thu 18/07/2024

La Damnation de Faust, Glyndebourne review – bleak and compelling makeover | reviews, news & interviews

La Damnation de Faust, Glyndebourne review – bleak and compelling makeover

La Damnation de Faust, Glyndebourne review – bleak and compelling makeover

Berlioz's Romantic Everyman seen in a sobering light

All the devils are here: inside Richard Jones's theatre of cruelty for Glyndebourne's new staging of 'Le Damnation de Faust'All image by Richard Hubert Smith

Mid-career, moving ever further away from composing for concert platform and church towards the stage, Berlioz found himself unsure where his take on Faust belonged. In the end he hedged his bets and titled it a "dramatic legend". Staging it as an opera, as he really wanted, requires the work of a theatrical plastic surgeon.

Connective tissue is needed to flesh out the story, to join the four limbs of the work and stitch together its self-contained archetypes of 19th-century music drama: military march, ballet, drinking chorus, archaic ballad and so on.

To raise the curtain on Glyndebourne this year, director Richard Jones wields the scalpel with audacity, finesse and disturbing realism. Extra lines of Goethe (adapted by Agathe Mélinand) give the introduction to Faust’s damnation a facelift. The well-worn Minuet for Will ’o’ the Wisps is neatly excised, then grafted on to the end as a knowing encore (pictured below, Christopher Purves as Mephistopheles with dancers), and in the tradition of danced conclusions to opera-ballets by the likes of Rameau and Gluck. Ingenious flashbacks use the peasants’ chorus and Hungarian march of Part 1 to show us Faust the unhappy child and hapless teacher at a military school. The squaddies recur throughout, and so does the presentation of the model anti-hero Faust as a failure – at philosophy, at love, at life. Final scene from le Damnation de FaustFollowing a devout childhood, Berlioz had less and less time for organised paternalistic religion. Jones follows suit, and anyone expecting a pious Easter hymn to lift Faust from suicidal thoughts, or a radiantly redemptive apotheosis, will be disappointed (and hasn’t seen much of Jones’s work). The devil really does have the last laugh but for the most part this is a bleak and illuminating representation of human weakness and how ordinary people come to do terrible things.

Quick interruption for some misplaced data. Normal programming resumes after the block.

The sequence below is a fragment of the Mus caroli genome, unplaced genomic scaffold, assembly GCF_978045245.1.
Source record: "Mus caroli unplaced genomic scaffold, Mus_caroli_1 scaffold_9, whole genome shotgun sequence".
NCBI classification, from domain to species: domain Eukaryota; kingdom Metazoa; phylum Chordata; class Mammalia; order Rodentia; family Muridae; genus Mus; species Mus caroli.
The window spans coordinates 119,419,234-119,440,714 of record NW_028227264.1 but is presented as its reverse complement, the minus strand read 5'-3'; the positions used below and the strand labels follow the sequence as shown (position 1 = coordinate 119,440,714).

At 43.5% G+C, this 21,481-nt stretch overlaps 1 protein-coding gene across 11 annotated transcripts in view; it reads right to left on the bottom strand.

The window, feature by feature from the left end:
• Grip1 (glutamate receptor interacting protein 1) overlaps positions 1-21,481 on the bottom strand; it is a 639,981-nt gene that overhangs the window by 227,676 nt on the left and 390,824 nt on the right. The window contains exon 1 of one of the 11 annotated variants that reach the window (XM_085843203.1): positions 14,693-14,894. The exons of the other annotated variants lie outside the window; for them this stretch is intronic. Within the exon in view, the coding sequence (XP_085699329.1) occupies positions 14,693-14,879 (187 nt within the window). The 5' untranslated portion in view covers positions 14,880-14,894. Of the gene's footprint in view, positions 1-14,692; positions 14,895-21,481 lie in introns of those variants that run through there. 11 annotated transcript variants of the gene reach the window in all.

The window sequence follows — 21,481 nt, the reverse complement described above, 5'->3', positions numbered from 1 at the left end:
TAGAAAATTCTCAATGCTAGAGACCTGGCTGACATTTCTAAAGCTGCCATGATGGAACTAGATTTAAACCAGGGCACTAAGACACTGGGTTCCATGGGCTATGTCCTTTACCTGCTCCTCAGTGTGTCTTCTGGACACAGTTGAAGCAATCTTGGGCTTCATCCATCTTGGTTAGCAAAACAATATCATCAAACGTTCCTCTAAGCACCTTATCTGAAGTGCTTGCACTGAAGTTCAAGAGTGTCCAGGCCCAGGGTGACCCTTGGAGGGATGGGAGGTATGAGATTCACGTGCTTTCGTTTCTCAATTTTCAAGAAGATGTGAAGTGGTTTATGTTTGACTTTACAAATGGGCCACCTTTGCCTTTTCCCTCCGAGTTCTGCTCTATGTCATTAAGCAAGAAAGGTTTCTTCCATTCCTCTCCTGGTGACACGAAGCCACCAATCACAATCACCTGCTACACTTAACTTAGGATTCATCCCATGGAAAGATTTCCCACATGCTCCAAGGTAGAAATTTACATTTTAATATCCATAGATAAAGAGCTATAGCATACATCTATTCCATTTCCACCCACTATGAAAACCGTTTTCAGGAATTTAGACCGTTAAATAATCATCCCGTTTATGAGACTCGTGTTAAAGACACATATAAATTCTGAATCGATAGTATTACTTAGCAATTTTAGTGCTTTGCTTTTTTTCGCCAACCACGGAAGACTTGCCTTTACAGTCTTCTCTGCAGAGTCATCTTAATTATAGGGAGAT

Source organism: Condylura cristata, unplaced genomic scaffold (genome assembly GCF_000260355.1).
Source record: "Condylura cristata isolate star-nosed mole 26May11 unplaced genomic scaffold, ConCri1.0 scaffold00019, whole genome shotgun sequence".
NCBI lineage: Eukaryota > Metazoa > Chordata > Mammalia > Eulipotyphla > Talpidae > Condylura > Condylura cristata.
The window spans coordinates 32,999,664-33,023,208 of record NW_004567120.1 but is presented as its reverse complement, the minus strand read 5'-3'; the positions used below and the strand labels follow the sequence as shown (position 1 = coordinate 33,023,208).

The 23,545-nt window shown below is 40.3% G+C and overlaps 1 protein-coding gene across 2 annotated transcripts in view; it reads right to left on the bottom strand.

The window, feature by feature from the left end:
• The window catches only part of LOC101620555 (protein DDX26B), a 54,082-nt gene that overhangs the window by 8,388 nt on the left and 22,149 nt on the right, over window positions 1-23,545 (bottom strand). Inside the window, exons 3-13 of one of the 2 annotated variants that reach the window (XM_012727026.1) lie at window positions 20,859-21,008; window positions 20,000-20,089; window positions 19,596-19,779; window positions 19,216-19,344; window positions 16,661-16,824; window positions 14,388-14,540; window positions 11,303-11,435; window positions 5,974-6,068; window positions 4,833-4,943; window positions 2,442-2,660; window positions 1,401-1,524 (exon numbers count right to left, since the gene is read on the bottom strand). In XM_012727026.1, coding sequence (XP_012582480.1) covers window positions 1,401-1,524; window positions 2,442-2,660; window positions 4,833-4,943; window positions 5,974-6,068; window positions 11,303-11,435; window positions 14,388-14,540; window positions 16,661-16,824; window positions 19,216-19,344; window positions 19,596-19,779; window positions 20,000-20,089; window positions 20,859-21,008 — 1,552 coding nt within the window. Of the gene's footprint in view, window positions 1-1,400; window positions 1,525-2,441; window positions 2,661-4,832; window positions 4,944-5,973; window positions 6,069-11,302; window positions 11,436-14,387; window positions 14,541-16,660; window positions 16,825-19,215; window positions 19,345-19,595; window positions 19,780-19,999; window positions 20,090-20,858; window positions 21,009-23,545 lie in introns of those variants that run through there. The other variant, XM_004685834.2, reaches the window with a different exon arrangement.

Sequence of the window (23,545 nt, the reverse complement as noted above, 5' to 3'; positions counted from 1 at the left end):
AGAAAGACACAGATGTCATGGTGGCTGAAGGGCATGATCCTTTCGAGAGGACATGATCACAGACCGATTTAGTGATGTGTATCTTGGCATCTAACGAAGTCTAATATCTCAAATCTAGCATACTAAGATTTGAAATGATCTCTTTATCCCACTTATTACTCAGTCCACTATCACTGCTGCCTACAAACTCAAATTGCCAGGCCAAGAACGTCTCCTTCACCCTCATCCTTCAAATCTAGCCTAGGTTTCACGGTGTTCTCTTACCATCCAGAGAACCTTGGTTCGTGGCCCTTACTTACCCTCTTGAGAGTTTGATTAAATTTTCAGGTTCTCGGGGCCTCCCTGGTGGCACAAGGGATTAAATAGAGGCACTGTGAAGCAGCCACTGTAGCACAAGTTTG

Drawing “period” sonorities from the London Philharmonic Orchestra, conductor Robin Ticciati works with the hellish visions of Hyemi Shin’s set designs to emphasise the extremities of Berlioz’s weird and wonderful scoring. Some frenetic moments in the pit and on stage could be laid down to first-night nerves, though coordination with the upper reaches of the excellent Glyndebourne Chorus needs improving. As their master of ceremonies, presiding over his own theatre of cruelty, Mephistopheles was sung with terrific venom and sandpaper tone by Christopher Purves. Julie Boulianne captured Marguerite’s youth, beauty and vulnerability in her keenly focused mezzo no less than in her silent presence as an abused barmaid in Auerbach’s cellar (pictured below centre with Allan Clayton and Purves) – still the most overextended stretch of the piece – and the pregnant victim of Faust’s casual narcissism. Scene from Glyndebourne Damnation de FaustFor me, the evening belonged to Allan Clayton’s Faust: an intensely sympathetic portrayal, all the more remarkable for the unsparing clarity of its insight, always elegantly sung and sustained with all the volume and subtlety one could wish for. His great hymn to nature, the point at which Faust most nearly touches the sublime, was over far too soon: a vision no less tantalising for its unprepossessing mise-en-scène of four bedraggled-looking trees. But hell awaits for this bumbling Everyman, a private hell of guilt and loneliness in the wake of Marguerite’s execution that no amount of reading Goethe will relieve.


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